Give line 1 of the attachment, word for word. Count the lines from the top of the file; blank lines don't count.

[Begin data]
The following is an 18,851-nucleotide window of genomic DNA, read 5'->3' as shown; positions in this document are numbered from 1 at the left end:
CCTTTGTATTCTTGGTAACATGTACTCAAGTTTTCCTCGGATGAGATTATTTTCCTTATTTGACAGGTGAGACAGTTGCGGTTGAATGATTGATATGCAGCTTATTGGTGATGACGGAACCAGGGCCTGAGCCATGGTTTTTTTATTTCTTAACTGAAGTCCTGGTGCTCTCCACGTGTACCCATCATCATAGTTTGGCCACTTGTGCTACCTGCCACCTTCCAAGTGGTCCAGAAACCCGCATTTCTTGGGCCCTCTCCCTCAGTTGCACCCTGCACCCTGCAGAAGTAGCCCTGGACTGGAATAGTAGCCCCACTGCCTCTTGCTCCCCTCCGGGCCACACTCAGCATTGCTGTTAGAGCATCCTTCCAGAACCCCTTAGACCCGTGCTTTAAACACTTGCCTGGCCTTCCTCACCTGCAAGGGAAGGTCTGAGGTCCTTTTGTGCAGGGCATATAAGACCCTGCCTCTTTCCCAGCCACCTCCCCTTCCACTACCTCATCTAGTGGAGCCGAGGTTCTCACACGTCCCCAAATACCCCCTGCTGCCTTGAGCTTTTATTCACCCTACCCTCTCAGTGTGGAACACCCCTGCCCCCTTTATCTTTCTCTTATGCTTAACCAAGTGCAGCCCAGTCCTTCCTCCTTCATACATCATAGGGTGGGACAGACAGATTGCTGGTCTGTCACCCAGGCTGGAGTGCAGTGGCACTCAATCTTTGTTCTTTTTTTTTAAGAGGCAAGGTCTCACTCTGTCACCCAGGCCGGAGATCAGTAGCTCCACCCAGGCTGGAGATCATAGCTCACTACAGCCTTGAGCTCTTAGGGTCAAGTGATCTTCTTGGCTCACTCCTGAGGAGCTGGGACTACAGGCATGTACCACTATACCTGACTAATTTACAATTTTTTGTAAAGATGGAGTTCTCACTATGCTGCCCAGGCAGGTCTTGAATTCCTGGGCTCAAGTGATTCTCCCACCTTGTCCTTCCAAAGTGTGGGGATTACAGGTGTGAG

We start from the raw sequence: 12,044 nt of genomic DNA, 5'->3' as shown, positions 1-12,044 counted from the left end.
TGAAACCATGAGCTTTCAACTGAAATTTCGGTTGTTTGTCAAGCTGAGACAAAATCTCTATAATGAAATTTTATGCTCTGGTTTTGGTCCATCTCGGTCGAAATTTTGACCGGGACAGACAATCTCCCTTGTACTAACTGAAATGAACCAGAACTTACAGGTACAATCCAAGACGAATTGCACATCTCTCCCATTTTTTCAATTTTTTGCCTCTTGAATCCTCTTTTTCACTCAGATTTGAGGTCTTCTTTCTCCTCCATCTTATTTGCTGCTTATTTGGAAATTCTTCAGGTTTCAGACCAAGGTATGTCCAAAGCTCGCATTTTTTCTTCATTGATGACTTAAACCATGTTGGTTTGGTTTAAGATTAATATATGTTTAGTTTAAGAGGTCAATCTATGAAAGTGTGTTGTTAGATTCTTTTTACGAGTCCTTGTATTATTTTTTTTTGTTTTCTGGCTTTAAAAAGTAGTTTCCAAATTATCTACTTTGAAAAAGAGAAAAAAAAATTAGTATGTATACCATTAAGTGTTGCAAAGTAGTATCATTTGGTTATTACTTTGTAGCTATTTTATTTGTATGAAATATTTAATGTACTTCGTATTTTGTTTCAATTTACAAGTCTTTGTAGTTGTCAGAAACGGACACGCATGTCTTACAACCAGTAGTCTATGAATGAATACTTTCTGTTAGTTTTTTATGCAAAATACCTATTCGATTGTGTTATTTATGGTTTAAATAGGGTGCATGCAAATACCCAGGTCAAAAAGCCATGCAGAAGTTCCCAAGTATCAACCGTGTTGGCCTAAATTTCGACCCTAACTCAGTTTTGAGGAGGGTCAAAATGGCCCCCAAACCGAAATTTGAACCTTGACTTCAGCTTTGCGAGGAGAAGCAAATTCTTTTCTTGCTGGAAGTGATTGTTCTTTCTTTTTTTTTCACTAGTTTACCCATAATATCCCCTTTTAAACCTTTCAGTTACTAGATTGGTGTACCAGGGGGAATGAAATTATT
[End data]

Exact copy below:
The following is an 18,851-nucleotide window of genomic DNA, read 5'->3' as shown; positions in this document are numbered from 1 at the left end: